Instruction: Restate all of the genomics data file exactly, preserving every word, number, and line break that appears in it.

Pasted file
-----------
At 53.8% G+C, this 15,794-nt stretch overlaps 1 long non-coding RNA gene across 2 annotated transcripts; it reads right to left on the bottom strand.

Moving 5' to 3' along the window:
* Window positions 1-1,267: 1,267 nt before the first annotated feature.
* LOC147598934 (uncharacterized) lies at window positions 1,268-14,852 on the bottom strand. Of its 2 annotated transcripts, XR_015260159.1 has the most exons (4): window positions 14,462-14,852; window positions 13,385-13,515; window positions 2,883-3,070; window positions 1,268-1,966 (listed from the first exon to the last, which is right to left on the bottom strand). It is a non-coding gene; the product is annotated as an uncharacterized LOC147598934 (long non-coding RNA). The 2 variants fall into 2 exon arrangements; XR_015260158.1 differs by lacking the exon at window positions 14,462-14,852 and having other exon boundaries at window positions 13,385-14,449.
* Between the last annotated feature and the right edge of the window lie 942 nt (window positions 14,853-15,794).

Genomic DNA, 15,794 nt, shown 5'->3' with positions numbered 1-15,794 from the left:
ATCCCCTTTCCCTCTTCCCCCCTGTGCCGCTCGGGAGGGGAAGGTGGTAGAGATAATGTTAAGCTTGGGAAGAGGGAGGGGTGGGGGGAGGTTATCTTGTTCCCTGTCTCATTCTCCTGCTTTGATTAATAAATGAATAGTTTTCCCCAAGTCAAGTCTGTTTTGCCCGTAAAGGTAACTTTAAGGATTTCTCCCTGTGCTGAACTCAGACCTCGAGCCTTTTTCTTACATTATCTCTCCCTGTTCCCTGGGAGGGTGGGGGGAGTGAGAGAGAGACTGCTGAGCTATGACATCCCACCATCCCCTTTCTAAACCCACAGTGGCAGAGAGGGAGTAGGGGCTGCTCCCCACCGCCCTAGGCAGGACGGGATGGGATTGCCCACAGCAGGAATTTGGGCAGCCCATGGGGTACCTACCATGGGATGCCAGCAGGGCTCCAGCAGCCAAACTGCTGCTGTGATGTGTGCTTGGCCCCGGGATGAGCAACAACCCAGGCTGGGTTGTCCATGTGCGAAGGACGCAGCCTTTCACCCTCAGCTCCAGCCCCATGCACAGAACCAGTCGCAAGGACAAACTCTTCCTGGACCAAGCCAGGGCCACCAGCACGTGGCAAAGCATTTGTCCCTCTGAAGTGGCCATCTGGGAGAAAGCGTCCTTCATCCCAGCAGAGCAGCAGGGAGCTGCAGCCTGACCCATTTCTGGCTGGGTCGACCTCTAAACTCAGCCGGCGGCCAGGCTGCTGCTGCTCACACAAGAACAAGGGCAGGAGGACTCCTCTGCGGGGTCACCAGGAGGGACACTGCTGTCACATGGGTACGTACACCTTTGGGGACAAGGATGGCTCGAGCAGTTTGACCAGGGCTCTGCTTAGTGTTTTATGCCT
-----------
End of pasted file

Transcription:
At 53.8% G+C, this 15,794-nt stretch overlaps 1 long non-coding RNA gene across 2 annotated transcripts; it reads right to left on the bottom strand.

Moving 5' to 3' along the window:
* Window positions 1-1,267: 1,267 nt before the first annotated feature.
* LOC147598934 (uncharacterized) lies at window positions 1,268-14,852 on the bottom strand. Of its 2 annotated transcripts, XR_015260159.1 has the most exons (4): window positions 14,462-14,852; window positions 13,385-13,515; window positions 2,883-3,070; window positions 1,268-1,966 (listed from the first exon to the last, which is right to left on the bottom strand). It is a non-coding gene; the product is annotated as an uncharacterized LOC147598934 (long non-coding RNA). The 2 variants fall into 2 exon arrangements; XR_015260158.1 differs by lacking the exon at window positions 14,462-14,852 and having other exon boundaries at window positions 13,385-14,449.
* Between the last annotated feature and the right edge of the window lie 942 nt (window positions 14,853-15,794).

Genomic DNA, 15,794 nt, shown 5'->3' with positions numbered 1-15,794 from the left:
ATCCCCTTTCCCTCTTCCCCCCTGTGCCGCTCGGGAGGGGAAGGTGGTAGAGATAATGTTAAGCTTGGGAAGAGGGAGGGGTGGGGGGAGGTTATCTTGTTCCCTGTCTCATTCTCCTGCTTTGATTAATAAATGAATAGTTTTCCCCAAGTCAAGTCTGTTTTGCCCGTAAAGGTAACTTTAAGGATTTCTCCCTGTGCTGAACTCAGACCTCGAGCCTTTTTCTTACATTATCTCTCCCTGTTCCCTGGGAGGGTGGGGGGAGTGAGAGAGAGACTGCTGAGCTATGACATCCCACCATCCCCTTTCTAAACCCACAGTGGCAGAGAGGGAGTAGGGGCTGCTCCCCACCGCCCTAGGCAGGACGGGATGGGATTGCCCACAGCAGGAATTTGGGCAGCCCATGGGGTACCTACCATGGGATGCCAGCAGGGCTCCAGCAGCCAAACTGCTGCTGTGATGTGTGCTTGGCCCCGGGATGAGCAACAACCCAGGCTGGGTTGTCCATGTGCGAAGGACGCAGCCTTTCACCCTCAGCTCCAGCCCCATGCACAGAACCAGTCGCAAGGACAAACTCTTCCTGGACCAAGCCAGGGCCACCAGCACGTGGCAAAGCATTTGTCCCTCTGAAGTGGCCATCTGGGAGAAAGCGTCCTTCATCCCAGCAGAGCAGCAGGGAGCTGCAGCCTGACCCATTTCTGGCTGGGTCGACCTCTAAACTCAGCCGGCGGCCAGGCTGCTGCTGCTCACACAAGAACAAGGGCAGGAGGACTCCTCTGCGGGGTCACCAGGAGGGACACTGCTGTCACATGGGTACGTACACCTTTGGGGACAAGGATGGCTCGAGCAGTTTGACCAGGGCTCTGCTTAGTGTTTTATGCCT